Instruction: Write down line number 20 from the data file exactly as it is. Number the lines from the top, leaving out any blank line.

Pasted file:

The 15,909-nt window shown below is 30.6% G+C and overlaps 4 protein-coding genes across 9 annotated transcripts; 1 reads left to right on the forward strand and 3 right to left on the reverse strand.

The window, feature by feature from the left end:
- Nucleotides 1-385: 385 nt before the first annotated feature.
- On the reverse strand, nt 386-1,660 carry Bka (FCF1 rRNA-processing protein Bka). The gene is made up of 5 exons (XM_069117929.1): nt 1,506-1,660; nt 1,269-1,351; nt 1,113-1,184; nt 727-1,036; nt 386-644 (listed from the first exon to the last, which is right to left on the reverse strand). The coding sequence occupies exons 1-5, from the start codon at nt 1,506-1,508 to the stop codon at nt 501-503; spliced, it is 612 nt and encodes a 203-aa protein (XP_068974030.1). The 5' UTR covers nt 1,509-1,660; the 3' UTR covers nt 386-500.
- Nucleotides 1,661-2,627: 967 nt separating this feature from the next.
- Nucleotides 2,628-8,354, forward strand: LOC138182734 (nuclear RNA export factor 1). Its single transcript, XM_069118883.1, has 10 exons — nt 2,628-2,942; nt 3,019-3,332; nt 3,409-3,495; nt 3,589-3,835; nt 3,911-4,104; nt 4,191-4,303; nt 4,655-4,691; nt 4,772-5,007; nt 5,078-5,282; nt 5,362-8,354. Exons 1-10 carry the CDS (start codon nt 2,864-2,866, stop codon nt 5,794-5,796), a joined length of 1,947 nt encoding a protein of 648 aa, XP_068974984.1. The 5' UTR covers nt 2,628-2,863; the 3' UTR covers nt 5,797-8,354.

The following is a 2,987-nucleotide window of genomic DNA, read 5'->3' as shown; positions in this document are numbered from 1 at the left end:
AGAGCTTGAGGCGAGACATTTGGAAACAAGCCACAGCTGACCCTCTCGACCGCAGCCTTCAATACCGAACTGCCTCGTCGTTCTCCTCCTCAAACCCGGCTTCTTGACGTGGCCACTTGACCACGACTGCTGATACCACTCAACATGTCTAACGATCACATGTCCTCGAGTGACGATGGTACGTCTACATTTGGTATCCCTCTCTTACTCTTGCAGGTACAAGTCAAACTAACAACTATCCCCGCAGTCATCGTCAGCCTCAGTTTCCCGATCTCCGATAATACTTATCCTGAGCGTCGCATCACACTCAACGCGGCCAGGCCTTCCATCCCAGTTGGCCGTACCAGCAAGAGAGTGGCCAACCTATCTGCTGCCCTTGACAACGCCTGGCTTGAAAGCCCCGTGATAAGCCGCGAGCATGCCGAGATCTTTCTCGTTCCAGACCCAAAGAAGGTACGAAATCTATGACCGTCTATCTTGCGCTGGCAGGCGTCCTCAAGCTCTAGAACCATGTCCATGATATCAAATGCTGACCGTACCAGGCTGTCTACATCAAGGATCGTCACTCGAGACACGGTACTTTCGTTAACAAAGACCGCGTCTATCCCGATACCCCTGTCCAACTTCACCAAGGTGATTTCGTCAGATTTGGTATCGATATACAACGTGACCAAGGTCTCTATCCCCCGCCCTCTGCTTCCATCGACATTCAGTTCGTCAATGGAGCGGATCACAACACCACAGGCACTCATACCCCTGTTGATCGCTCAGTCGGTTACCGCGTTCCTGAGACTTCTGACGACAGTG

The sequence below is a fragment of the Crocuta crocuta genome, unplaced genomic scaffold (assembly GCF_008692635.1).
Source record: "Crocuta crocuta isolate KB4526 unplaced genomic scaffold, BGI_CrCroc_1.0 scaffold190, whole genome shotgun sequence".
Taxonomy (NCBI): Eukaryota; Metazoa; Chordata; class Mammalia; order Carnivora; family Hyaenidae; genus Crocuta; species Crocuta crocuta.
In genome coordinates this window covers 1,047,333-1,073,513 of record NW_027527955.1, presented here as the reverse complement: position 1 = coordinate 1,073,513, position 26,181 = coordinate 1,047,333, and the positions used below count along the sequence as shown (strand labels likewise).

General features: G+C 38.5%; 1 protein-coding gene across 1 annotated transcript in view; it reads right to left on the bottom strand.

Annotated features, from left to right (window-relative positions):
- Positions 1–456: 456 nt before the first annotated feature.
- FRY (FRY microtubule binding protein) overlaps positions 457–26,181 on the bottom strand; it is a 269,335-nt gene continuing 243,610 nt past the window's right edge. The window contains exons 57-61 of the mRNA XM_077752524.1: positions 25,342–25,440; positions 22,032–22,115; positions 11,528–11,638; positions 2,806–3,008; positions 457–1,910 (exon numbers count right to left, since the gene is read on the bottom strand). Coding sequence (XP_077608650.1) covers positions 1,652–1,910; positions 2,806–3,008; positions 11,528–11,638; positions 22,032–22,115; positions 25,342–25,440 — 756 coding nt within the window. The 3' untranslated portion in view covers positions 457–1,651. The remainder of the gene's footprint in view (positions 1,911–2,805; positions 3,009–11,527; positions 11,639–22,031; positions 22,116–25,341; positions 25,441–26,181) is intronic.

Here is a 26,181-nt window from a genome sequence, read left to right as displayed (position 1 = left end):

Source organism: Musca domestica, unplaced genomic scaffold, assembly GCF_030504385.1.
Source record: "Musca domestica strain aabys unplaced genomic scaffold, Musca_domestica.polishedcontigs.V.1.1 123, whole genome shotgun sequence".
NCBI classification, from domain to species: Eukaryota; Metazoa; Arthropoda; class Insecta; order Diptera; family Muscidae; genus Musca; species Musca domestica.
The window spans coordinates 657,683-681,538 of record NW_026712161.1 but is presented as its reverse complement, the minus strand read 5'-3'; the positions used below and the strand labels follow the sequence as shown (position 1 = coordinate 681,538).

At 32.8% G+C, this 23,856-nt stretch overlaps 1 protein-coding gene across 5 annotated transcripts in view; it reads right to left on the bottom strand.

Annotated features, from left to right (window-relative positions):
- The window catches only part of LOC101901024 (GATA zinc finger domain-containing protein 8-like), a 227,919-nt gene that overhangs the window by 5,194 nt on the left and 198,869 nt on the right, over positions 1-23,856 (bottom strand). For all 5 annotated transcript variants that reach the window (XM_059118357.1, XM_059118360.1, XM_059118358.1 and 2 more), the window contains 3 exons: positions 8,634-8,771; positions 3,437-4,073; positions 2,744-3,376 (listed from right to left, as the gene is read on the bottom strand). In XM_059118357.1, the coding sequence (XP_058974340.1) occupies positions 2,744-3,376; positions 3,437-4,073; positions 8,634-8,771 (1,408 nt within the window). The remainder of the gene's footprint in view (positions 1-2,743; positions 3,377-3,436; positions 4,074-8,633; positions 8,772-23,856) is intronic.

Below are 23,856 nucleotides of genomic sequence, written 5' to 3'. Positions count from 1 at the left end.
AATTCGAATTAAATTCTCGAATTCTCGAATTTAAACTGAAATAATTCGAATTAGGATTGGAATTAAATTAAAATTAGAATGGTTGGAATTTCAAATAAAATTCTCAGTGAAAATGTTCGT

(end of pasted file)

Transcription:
NCBI classification, from domain to species: Eukaryota; Metazoa; Arthropoda; class Insecta; order Diptera; family Muscidae; genus Musca; species Musca domestica.